Ask the HR Department: I read so much about how to nurture strong staff. But please, any tips for managing poor performance at work?

By HR and health & safety consultancy Peninsula Canada

Handling poor performance in the workplace is a crucial aspect of effective management, requiring a thoughtful and constructive approach that benefits both the employee and the organization.

First, open and clear communication is essential. Managers should initiate a private conversation with the underperforming employee to discuss concerns, gather their perspective, and understand any underlying issues contributing to their sub-par performance. It should be conducted in an empathetic manner, focusing on finding solutions rather than placing blame.

Setting clear expectations and goals is another critical step. Employees should be aware of what is expected of them and how their performance will be measured. Clearly defined objectives provide a roadmap for improvement and serve as a basis for performance evaluations. Moreover, managers should offer constructive feedback regularly, highlighting areas for improvement and acknowledging accomplishments.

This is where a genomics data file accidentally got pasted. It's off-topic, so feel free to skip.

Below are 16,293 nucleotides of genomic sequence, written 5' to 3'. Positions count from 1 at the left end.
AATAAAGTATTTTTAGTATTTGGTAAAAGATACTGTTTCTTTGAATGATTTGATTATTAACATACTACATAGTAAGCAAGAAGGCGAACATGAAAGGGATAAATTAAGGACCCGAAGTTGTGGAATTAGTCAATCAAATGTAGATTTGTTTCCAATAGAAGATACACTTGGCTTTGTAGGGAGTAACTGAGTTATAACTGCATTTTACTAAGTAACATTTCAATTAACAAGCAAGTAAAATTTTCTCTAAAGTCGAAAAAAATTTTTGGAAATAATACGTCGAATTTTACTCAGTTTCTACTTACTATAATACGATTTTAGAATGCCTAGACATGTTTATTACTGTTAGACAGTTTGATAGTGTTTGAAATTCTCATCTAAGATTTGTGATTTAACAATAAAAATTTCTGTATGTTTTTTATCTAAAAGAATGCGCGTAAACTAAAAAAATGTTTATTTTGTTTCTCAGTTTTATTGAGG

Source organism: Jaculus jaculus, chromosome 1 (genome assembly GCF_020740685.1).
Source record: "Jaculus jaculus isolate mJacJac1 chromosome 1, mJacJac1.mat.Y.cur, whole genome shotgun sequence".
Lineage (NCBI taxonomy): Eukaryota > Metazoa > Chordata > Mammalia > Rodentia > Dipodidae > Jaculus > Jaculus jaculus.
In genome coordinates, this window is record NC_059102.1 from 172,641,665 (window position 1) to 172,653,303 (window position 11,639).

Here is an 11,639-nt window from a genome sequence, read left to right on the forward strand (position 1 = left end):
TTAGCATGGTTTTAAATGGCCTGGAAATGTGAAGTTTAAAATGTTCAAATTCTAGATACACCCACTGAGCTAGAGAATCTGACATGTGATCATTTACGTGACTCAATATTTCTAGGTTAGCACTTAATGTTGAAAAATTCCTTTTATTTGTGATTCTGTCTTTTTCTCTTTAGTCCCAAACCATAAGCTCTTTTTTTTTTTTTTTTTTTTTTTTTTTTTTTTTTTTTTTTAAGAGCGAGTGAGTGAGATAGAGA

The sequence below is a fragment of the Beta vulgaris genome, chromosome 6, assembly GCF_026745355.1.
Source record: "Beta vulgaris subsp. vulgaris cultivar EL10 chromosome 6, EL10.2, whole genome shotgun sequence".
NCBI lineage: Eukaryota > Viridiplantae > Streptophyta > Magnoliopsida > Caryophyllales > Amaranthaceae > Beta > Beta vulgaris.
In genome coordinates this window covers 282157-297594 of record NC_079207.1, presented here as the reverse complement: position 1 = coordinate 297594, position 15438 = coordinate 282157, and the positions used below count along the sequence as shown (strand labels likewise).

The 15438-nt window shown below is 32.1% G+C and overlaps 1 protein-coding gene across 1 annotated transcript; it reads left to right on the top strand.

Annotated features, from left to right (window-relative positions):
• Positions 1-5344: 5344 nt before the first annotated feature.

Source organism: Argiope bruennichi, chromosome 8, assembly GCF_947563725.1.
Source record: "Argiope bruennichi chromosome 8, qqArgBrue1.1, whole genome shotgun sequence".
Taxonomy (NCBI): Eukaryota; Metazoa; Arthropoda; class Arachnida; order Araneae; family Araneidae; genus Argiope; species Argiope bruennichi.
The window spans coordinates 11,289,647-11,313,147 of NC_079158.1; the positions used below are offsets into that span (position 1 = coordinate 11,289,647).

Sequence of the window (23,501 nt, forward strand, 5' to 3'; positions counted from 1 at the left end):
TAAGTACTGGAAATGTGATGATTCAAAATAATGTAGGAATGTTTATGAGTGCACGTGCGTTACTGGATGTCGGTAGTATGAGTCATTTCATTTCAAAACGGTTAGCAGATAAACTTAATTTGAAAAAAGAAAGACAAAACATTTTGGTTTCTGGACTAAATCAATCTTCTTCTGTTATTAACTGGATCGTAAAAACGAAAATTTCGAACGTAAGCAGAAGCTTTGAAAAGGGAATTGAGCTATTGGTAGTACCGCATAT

Support and training are vital components of addressing poor performance. Sometimes, employees may lack the necessary skills or knowledge to excel in their roles. In such cases, providing training and development opportunities can help them acquire the competencies they need to succeed. Additionally, offering ongoing support and mentorship can boost morale and motivation, facilitating performance improvement.

Implementing a performance improvement plan (PIP) can be an effective strategy. A PIP outlines specific actions, goals, and timelines an employee can follow to enhance their performance. This should be a collaborative effort between the employee and manager, with regular check-ins to track progress. However, it’s important to make the PIP a positive and growth-oriented tool rather than a punitive measure.

In some cases, despite all efforts, poor performance may persist, leading to the need for more decisive action. Termination should be a last resort but may be necessary if the employee is unable or unwilling to improve, as sustained poor performance can negatively impact team morale and overall productivity.

Peninsula is a trusted HR and health and safety advisory company, serving over 6,000 small businesses across Canada. Clients are supported with ongoing updates of their workplace documentation and policies as legislation changes. Additionally, clients benefit from access to a 24/7 employer HR and OHS advice line and coverage on legal through the Peninsula Protect service promise.